I recently returned from the 2017 Trauma Quality Improvement Process (TQIP) annual conference in Chicago, IL. If you did not attend, you missed an exciting event! From the keynote address by Lenworth M. Jacobs, MD, MPH, FACS on “Increasing Survival from Active Shooter and ALL Severe Hemorrhagic Events” to the trauma survivor talk by Noah Galloway, you could not have asked for a more engaging session. You may know Mr. Galloway as a contestant on Dancing with Stars season 20, but if you don’t, his story is truly inspirational as an Iraq War veteran who lost his left arm above the elbow and his left leg above the knee during his second deployment due to an IED (improvised explosive device). He has gone on to become an extreme sports enthusiast and motivational speaker as well as an author.
Now, turning to the topic of whether parents should be present during trauma care: recent literature suggests that there are benefits to pediatric patients when the parents are present through their child’s treatment in the trauma room. An early study done at Lehigh Valley Health Network in Allentown, PA (Wendling, 2010), noted that, “Trauma is an extremely unpredictable event and really heightens the stress response in families.” In their model, pastoral care providers use a script to screen families to determine if they can handle the situation or if they are intoxicated or impaired. Families are told that the patient is critically injured, given a brief description of what they may encounter in the trauma bay, and advised that they may have to step out if the situation warrants. The Trauma Team is then notified that the family wishes to be present, the family is escorted to the trauma bay and remains with the pastoral care provider.
There was the perception that parents get a better understanding of what the injuries are and what is being done when in contact with the trauma team providers. The concerns going into the study were twofold. The first involved legal liability to the hospital for having family in the trauma bay. After the study, the feeling was that family presence may actually deter litigation after parents observe the number of people involved in the care of their critically injured child and the team’s single-minded devotion to the child in their care.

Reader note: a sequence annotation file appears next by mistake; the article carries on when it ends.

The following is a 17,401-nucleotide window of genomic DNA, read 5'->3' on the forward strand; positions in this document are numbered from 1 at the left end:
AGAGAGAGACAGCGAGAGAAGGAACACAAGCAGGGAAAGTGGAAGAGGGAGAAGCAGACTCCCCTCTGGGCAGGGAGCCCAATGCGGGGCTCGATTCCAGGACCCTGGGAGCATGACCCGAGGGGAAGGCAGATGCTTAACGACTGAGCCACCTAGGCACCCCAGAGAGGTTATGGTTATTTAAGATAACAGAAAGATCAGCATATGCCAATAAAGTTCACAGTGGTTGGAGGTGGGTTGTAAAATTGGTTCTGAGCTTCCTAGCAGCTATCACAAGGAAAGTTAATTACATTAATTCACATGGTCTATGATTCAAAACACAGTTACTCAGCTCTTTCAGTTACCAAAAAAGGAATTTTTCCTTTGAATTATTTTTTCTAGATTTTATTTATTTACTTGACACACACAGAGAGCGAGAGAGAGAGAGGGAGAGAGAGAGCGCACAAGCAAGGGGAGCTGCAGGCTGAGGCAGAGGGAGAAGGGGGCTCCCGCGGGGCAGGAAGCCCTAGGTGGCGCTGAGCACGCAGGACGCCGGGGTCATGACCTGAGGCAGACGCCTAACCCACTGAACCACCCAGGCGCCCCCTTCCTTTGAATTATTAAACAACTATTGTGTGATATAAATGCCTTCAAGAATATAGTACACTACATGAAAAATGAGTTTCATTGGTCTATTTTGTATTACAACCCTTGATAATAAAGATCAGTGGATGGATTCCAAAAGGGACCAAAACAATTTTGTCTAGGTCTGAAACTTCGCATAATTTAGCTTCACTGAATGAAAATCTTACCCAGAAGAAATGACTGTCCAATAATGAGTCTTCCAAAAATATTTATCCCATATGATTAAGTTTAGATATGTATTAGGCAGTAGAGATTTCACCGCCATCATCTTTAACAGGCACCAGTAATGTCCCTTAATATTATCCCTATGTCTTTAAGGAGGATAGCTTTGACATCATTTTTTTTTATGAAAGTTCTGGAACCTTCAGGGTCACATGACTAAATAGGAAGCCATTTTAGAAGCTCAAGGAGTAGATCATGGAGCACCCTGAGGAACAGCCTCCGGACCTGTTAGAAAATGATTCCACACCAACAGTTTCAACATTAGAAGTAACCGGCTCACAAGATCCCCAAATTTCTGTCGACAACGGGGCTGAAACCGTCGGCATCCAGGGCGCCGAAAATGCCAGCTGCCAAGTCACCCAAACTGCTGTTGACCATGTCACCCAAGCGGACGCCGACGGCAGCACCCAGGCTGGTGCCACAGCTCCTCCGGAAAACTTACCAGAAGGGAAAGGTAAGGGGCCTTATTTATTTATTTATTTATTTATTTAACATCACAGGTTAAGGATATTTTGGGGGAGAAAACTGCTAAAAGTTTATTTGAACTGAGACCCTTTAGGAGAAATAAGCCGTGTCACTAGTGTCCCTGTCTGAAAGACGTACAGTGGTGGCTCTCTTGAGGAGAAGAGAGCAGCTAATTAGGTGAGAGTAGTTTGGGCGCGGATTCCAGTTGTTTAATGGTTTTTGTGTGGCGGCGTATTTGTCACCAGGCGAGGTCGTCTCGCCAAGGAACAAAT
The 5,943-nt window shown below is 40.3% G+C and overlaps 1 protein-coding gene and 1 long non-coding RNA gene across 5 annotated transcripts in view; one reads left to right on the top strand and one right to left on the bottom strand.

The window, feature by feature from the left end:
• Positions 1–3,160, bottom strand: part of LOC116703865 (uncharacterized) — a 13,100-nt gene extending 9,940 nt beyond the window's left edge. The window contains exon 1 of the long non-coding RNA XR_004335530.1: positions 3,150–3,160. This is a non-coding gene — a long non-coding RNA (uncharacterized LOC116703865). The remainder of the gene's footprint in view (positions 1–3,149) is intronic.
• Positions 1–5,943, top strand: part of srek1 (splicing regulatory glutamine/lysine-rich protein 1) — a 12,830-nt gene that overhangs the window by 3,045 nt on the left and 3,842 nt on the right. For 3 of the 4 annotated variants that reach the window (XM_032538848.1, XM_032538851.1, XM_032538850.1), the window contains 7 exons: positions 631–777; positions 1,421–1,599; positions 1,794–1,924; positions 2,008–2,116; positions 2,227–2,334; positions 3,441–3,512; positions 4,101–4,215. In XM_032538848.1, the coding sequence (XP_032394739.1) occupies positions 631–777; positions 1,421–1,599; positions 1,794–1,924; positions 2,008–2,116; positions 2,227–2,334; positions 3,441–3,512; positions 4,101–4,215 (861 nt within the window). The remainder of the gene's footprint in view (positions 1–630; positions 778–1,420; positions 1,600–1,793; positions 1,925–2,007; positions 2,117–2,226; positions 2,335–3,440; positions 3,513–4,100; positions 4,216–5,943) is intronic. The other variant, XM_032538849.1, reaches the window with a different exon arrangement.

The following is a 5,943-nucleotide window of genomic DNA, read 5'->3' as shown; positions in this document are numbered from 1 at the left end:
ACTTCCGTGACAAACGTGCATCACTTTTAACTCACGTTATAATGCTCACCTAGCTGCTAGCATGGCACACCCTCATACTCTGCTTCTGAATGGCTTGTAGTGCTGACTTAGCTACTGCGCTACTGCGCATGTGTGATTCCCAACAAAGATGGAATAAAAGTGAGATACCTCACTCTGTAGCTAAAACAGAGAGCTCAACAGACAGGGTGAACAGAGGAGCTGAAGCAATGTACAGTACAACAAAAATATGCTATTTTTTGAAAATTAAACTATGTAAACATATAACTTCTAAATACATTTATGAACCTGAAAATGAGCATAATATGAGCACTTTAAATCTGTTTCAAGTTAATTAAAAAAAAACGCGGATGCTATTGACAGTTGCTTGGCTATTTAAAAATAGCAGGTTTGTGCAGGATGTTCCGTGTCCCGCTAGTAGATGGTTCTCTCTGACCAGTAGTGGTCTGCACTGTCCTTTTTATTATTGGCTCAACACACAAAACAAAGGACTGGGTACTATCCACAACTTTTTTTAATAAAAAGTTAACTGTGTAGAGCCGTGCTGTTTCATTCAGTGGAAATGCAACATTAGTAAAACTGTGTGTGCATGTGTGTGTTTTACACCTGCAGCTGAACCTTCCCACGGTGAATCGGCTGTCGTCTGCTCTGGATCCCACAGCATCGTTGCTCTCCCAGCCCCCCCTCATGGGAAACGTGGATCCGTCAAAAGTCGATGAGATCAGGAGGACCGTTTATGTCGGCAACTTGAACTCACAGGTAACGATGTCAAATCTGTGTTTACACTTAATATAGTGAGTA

The second concern had to do with distraction of the team treating the child in an already chaotic environment. However, in this study, the average times from trauma bay admission to CT were similar when families were and were not present, at 44 minutes and 45 minutes respectively.
In a second, more recent study, (Orlando Health Arnold Palmer Hospital for Children, 2017) it was found that parents actually help to guide the critical care decisions that need to be made by providing information on their child such as allergies, medical history and details on their injury or condition. Parents also help to keep their children calm, which oftentimes allows the trauma team to forgo sedation or administer less pain medication.
Traditionally, parents are asked to stay in a separate waiting area, which adds to their anxiety about their child’s status. In this study, parents were given the option to go into the trauma bay with their child and it was extremely rare for a parent to choose to wait outside. Approximately 95% of the parents in this study opted to go into the trauma bay, allowing them to receive real time information on the status of their child and the treatment options available to them.
This study found that parents have become an integral part of the trauma team and it is the researchers’ hope that more hospitals will adopt the practice of allowing parents to be in the trauma bay with their children.
Susan Schmunk, CAISS, CSTR
Orlando Health Arnold Palmer Hospital for Children. (2017, November 8). eurekalert.org. Retrieved from AAAS: https://www.eurekalert.org/pub_releases/2017-11/m-sps110117.php
Wendling, P. (2010, May). ACEP.org. Retrieved from Clinical&Practice Mangement: https://www.acep.org/Clinical—Practice-Management/Family-Presence-in-Trauma-May-Help/